K. Warner Schaie holds an appointment as Affiliate Professor of Psychiatry and Behavioral Sciences at the University of Washington. Hw is also the Evan Pugh Professor Emeritus of Human Development and Psychology at the Pennsylvania State University. He received his Ph.D. in clinical and developmental psychology from the University of Washington, an honorary Dr. phil. from the Friedrich-Schiller University of Jena, Germany, and an honorary Sc.D. degree from West Virginia University. He received the Kleemeier Award for Distinguished Research Contributions and the Distinguished Career Contribution to Gerontology Award from the Gerontological Society of America, the MENSA lifetime career award, and the Distinguished Scientific Contributions award from the American Psychological Association. He is a past president of the APA Division of Adult Development and Aging and currently represents that Division on the APA Council of Representatives. He is author or editor of more than 60 books including the textbook Adult Development and Aging (5th edition, with S. L. Willis) and of all previous editions of the Handbook of the Psychology of Aging (with J. E. Birren or S. L. Willis). He has directed the Seattle Longitudinal Study of cognitive aging since 1956 and is the author of more than 300 journal articles and chapters on the psychology of aging. His current research interest is in the life course of adult intelligence, its antecedents and modifiability, the impact of cognitive behavior in midlife upon the integrity of brain structures in old age, the early detection of risk for dementia, as well as methodological issues in the developmental sciences.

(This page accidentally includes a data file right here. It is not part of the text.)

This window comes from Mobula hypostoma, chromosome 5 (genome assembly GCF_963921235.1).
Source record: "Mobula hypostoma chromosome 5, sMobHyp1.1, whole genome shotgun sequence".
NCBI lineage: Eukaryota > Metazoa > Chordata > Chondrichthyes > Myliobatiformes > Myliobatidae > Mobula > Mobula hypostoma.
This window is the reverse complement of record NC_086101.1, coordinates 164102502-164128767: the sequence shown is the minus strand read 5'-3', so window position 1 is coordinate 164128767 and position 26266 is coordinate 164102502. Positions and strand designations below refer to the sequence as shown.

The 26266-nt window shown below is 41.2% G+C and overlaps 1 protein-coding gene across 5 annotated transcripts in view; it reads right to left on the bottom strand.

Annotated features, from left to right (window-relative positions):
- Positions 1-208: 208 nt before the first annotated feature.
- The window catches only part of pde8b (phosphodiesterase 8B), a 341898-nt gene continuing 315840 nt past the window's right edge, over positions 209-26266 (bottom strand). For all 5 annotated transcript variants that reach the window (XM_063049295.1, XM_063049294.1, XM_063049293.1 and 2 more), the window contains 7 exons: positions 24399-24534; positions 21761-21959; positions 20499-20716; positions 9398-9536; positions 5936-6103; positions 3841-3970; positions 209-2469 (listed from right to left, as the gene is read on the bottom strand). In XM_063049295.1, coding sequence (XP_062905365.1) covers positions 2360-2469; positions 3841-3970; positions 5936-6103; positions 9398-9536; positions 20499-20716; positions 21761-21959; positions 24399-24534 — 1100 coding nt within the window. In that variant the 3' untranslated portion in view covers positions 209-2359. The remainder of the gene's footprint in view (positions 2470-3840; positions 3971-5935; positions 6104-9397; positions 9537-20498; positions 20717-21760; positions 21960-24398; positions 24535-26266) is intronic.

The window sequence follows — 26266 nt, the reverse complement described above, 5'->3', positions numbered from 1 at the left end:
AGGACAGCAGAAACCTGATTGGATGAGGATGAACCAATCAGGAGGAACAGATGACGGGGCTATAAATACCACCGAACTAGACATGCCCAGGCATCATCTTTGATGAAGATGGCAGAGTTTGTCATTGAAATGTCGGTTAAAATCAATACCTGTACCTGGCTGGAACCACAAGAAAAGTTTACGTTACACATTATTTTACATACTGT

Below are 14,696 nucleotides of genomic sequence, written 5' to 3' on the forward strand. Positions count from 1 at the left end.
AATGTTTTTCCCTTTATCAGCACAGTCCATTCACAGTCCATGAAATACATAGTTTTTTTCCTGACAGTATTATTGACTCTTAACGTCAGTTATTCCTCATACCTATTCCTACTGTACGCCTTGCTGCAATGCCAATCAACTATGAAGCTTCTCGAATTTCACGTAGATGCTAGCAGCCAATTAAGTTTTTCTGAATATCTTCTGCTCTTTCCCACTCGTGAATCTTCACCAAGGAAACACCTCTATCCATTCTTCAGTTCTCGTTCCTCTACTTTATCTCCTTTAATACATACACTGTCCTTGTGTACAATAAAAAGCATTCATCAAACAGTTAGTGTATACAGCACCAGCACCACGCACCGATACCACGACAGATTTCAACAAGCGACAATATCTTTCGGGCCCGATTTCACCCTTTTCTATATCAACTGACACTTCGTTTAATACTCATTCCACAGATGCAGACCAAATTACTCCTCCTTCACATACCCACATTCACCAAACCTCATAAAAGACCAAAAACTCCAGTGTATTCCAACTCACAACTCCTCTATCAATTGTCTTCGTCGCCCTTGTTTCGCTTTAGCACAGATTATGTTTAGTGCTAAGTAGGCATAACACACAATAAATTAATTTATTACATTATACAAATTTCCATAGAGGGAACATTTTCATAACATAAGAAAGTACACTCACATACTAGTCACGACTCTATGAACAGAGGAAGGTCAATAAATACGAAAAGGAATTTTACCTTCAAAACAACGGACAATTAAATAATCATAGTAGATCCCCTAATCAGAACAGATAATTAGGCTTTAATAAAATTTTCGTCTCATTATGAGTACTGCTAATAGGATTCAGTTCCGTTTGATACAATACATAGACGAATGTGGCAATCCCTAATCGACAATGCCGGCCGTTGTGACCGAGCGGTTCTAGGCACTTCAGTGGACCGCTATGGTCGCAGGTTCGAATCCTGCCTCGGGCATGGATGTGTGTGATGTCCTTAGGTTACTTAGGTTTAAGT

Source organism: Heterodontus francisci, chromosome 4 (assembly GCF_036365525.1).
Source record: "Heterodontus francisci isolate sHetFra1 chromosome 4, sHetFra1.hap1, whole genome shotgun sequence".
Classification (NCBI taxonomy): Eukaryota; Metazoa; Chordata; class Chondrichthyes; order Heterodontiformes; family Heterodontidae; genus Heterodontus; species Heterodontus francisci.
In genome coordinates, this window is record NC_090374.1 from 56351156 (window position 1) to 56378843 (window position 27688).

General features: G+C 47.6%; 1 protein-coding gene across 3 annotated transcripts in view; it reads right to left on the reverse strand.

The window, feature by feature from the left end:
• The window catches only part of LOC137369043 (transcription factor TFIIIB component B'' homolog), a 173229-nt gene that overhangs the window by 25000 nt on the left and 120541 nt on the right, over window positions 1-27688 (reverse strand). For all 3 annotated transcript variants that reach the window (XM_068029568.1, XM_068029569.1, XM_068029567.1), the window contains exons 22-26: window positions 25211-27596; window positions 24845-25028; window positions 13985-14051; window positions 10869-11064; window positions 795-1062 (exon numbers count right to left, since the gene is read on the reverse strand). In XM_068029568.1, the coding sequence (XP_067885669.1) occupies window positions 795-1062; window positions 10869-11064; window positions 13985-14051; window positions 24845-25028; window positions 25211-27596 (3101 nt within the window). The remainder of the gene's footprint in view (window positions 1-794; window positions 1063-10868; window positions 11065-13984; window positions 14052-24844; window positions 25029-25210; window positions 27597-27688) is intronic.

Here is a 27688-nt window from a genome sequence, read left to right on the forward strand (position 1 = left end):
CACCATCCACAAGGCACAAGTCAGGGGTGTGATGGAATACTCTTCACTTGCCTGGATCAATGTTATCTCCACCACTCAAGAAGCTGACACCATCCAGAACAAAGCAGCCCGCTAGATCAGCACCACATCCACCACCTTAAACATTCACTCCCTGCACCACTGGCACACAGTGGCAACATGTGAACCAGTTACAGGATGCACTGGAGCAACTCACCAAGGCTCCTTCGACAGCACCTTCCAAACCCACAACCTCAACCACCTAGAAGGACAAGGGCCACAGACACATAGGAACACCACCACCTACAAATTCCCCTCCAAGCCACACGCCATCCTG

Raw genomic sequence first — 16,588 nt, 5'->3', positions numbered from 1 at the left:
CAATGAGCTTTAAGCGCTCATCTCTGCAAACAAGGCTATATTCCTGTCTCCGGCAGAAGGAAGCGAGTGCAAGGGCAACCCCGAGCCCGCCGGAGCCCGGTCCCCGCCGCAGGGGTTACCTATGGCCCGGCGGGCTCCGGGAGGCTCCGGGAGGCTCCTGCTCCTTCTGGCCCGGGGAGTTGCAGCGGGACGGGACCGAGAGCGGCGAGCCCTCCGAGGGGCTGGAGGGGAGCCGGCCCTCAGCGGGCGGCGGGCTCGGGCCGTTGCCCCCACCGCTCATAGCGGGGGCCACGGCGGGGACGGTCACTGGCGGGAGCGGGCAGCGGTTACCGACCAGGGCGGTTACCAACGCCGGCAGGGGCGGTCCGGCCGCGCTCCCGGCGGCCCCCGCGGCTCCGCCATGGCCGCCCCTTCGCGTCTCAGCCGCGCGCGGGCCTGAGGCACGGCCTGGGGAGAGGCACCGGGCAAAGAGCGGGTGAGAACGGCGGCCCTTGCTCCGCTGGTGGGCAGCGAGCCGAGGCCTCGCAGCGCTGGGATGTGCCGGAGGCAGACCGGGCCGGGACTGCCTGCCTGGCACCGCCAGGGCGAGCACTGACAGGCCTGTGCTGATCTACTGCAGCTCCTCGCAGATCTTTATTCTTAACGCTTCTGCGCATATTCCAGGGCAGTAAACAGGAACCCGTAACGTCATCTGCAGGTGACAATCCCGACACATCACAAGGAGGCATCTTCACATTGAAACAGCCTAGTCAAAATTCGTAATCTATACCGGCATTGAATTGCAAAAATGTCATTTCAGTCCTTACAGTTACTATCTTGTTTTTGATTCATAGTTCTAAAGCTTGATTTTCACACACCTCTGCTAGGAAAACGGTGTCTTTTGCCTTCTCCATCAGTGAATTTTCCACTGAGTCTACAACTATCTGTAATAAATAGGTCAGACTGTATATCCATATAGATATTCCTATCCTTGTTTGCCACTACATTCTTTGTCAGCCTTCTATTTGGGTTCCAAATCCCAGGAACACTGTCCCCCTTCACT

University of Washington, Seattle, WA, USA
Sherry L. Willis is a Research Professor in the Department of Psychiatry and Behavioral Sciences at the University of Washington. She previously held an appointment as Professor of Human Development at the Pennsylvania State University. Dr. Willis’ research has focused on age-related cognitive changes in later adulthood. In particular she is known for her work on behavioral interventions to remediate and enhance cognitive performance in community-dwelling normal elderly. She was a Principal Investigator on the ACTIVE study, a randomized controlled trial to examine the effects of cognitive interventions in the maintenance of everyday functioning in at risk community-dwelling elderly, funded by NIA. She has been the co-director of the Seattle Longitudinal Study. In addition to her cognitive intervention research, Dr. Willis has conducted programmatic research on changes in everyday problem solving competence in the elderly and cognitive predictors of competence. She and colleagues have developed several measures of Everyday Problem Solving. She is the co-author of the textbook Adult Development and Aging, (with K. W. Schaie, now in its 5th edition). She has edited 10+ volumes on various aspects of adult development and cognition and has authored over a hundred publications in adult development. She has served as President of Division 20, Adult Development and Aging, American Psychological Association. She was a Fulbright Fellow in Sweden. She received a Faculty Scholar Medal for Outstanding Achievement and the Pauline Schmitt Russell Distinguished Research Career Award from the Pennsylvania State University, and the Paul and Margret Baltes award from Divison 20 of the American Psychological Association She currently has funding from NIA (MERIT Award) to examine midlife predictors of cognitive risk in old age and on the reltionship of structural and functional MRI changes and cognitive stability or change in older adults.
University of Washington, Seattle, WA, USA